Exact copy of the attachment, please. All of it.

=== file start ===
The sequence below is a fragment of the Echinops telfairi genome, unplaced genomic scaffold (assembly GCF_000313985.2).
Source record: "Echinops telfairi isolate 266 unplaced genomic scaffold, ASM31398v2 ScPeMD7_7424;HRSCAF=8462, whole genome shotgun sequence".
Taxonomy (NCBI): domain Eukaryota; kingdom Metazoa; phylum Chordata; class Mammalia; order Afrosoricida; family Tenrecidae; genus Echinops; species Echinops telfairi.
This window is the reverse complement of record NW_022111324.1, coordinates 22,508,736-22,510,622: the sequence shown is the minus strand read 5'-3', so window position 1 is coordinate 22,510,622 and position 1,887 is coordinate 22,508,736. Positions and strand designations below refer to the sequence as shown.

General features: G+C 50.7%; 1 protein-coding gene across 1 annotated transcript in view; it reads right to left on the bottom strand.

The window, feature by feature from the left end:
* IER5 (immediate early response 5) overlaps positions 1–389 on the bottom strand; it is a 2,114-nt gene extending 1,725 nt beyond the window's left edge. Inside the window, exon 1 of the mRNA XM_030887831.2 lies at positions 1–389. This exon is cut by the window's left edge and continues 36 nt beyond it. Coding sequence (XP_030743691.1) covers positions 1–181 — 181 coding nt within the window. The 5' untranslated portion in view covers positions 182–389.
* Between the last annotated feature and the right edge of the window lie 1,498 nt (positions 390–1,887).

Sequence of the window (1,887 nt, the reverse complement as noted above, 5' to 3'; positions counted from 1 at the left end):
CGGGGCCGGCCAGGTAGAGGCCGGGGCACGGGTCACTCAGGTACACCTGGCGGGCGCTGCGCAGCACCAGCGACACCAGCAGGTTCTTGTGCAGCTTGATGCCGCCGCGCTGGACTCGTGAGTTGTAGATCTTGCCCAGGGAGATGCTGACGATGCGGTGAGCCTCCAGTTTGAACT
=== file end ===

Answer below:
The sequence below is a fragment of the Echinops telfairi genome, unplaced genomic scaffold (assembly GCF_000313985.2).
Source record: "Echinops telfairi isolate 266 unplaced genomic scaffold, ASM31398v2 ScPeMD7_7424;HRSCAF=8462, whole genome shotgun sequence".
Taxonomy (NCBI): domain Eukaryota; kingdom Metazoa; phylum Chordata; class Mammalia; order Afrosoricida; family Tenrecidae; genus Echinops; species Echinops telfairi.
This window is the reverse complement of record NW_022111324.1, coordinates 22,508,736-22,510,622: the sequence shown is the minus strand read 5'-3', so window position 1 is coordinate 22,510,622 and position 1,887 is coordinate 22,508,736. Positions and strand designations below refer to the sequence as shown.

General features: G+C 50.7%; 1 protein-coding gene across 1 annotated transcript in view; it reads right to left on the bottom strand.

The window, feature by feature from the left end:
* IER5 (immediate early response 5) overlaps positions 1–389 on the bottom strand; it is a 2,114-nt gene extending 1,725 nt beyond the window's left edge. Inside the window, exon 1 of the mRNA XM_030887831.2 lies at positions 1–389. This exon is cut by the window's left edge and continues 36 nt beyond it. Coding sequence (XP_030743691.1) covers positions 1–181 — 181 coding nt within the window. The 5' untranslated portion in view covers positions 182–389.
* Between the last annotated feature and the right edge of the window lie 1,498 nt (positions 390–1,887).

Sequence of the window (1,887 nt, the reverse complement as noted above, 5' to 3'; positions counted from 1 at the left end):
CGGGGCCGGCCAGGTAGAGGCCGGGGCACGGGTCACTCAGGTACACCTGGCGGGCGCTGCGCAGCACCAGCGACACCAGCAGGTTCTTGTGCAGCTTGATGCCGCCGCGCTGGACTCGTGAGTTGTAGATCTTGCCCAGGGAGATGCTGACGATGCGGTGAGCCTCCAGTTTGAACT